Anne-Marie Glasby – Senior Development Officer, Changing Our Lives
“Change will not come if we wait for some other person or some other time. We are the ones we’ve been waiting for. We are the change that we seek.” (Barack Obama)
As I write this, yet another abuse scandal is unfolding in a long-stay setting – Yew Trees. This comes after the abuses uncovered at Whorlton Hall and Winterbourne View – both exposed by undercover Panorama investigations rather than by health and social care systems. Before that, there was Cornwall, and long before there was Ely Hospital (1967), with many more scandals in between. After each scandal is discovered there is understandable outrage, a report and renewed efforts to change policy and move people out of these institutions where it can seem that abuse is rife.
Following Winterbourne View, the government introduced the Transforming Care programme, the aim of which was to move people out of long-stay and in-patient settings into their own home in the community. There is much to be said about this programme – with over 2000 people with learning disabilities and autistic people still locked up in in-patient settings – but that is not for this blog. However, the risks faced by these 2000 people could just be the tip of the iceberg if we don’t ask more fundamental questions about why abuse and poor care occur in the first place (and if we only focus on long-stay settings).
While it is crucial that people with learning disabilities and autistic people are able to live independent lives in the community, and while closing long-stay hospitals is absolutely the right thing to do – this won’t be enough without a change in the underlying mindset and values of many who support them and wider society. Over time, we’ve learnt that key risk factors include things like:
- The isolated nature of services
- Closed, institutional settings and a tendency to suppress complaints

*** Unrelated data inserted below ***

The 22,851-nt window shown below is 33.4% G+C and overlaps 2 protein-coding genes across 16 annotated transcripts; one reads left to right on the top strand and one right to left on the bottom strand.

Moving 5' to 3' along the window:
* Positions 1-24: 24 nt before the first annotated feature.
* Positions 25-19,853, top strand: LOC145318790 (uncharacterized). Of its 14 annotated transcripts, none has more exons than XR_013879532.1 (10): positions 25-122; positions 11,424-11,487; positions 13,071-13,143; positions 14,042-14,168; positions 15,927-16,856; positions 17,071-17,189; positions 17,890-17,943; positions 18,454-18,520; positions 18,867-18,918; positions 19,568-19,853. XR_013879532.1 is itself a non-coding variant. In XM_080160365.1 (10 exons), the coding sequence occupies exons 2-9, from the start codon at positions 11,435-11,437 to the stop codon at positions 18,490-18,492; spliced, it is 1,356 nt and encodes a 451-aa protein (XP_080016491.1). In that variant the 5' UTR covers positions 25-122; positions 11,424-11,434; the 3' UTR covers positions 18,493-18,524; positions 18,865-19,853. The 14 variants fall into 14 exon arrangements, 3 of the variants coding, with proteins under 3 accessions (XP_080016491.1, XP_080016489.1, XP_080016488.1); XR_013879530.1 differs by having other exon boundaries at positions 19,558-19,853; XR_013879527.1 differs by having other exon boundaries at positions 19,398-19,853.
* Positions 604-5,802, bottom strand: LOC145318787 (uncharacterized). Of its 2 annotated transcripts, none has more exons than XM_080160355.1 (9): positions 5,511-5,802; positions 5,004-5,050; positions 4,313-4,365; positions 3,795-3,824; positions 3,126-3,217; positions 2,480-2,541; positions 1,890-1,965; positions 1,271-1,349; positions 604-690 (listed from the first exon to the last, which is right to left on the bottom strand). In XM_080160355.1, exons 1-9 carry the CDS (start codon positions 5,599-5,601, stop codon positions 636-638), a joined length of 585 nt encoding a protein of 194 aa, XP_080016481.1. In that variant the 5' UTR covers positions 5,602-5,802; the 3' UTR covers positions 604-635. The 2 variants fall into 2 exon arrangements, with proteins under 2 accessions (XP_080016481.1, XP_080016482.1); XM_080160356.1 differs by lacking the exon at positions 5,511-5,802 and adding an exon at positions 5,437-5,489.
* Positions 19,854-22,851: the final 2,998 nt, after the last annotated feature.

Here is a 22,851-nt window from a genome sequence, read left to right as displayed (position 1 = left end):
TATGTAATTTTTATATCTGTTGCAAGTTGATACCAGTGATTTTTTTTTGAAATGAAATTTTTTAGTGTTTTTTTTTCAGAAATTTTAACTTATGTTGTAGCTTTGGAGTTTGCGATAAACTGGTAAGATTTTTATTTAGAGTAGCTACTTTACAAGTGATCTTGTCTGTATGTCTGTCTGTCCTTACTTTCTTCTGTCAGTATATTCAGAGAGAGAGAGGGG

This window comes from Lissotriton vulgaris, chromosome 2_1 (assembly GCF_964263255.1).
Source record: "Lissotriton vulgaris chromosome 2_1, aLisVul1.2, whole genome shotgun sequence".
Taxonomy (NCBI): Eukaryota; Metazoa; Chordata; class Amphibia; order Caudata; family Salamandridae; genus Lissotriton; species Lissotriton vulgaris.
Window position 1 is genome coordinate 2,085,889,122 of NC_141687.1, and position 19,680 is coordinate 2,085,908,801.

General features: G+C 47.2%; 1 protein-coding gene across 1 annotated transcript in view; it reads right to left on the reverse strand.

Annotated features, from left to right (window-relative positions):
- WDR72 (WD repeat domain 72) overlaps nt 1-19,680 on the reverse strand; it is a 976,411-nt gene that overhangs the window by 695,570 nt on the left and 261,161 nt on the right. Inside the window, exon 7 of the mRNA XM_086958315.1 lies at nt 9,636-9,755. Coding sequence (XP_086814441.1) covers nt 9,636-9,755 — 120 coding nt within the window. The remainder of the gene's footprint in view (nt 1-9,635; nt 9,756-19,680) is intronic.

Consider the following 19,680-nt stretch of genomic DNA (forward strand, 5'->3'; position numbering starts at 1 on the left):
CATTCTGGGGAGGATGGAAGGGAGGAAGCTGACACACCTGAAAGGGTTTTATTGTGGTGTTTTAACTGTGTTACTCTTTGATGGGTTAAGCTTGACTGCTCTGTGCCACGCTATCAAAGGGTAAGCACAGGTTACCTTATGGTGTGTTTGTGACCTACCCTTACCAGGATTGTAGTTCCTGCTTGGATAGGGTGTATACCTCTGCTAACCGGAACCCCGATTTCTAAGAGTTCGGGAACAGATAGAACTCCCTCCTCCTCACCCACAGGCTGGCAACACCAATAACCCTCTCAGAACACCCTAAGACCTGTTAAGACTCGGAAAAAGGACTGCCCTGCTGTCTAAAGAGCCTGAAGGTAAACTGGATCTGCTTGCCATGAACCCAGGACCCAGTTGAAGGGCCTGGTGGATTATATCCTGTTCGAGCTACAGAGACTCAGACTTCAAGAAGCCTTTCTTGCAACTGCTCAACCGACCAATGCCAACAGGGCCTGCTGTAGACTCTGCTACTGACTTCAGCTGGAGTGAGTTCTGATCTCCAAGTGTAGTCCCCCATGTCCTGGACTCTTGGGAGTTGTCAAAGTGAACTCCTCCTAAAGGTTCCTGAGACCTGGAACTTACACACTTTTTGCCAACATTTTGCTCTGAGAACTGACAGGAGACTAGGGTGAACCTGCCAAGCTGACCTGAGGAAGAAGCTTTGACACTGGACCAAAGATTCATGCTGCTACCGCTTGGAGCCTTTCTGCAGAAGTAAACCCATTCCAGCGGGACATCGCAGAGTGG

- Staff shortages, high use of bank and agency staff, and inadequate training
- Poor leadership and supervision
However, perhaps most difficult to challenge and change are the values and attitudes of staff which lead to institutionalised behaviour and the degradation and dehumanisation of the very people they are employed to support. This might be more likely to happen in situations where people are locked away, out of sight and out of mind – but our experience is that it can also happen in some community settings and even in people’s own homes. It is not uncommon for us to hear staff referring to people in a degrading or dehumanising way: “We put him in his room in the afternoon, sometimes we put him outside”, “Listen to the question this lady’s asking you and stop being silly.” And we frequently come across situations where what is possible for someone is geared around the needs and wishes of staff rather than those of the person they are paid to support, further reinforcing a power imbalance.
The risk factors outlined above are not confined to in-patient settings. A day service or residential home could be situated in the heart of a town or city but if no one ever enters the building other than people who attend, staff who work there and occasional visitors for meetings then it remains as isolated as a hospital in the middle of nowhere. The current workforce crisis affects all parts of the system. And crucially, until people are seen as equal by society and by those who are paid to support them, it doesn’t matter where they live or which services they attend – they will always remain at risk of abuse.
We didn’t stop abuse and exploitation by locking people away from these dangers, and we may not stop them just by letting people out again. Ultimately, what keeps us all safe is having choices, being in control of our lives and having people around us who know us and value us.
Nearly 20 years ago, the landmark White Paper, Valuing People, led to significant improvements in services for people with learning disabilities – but two decades later, do we really value people enough?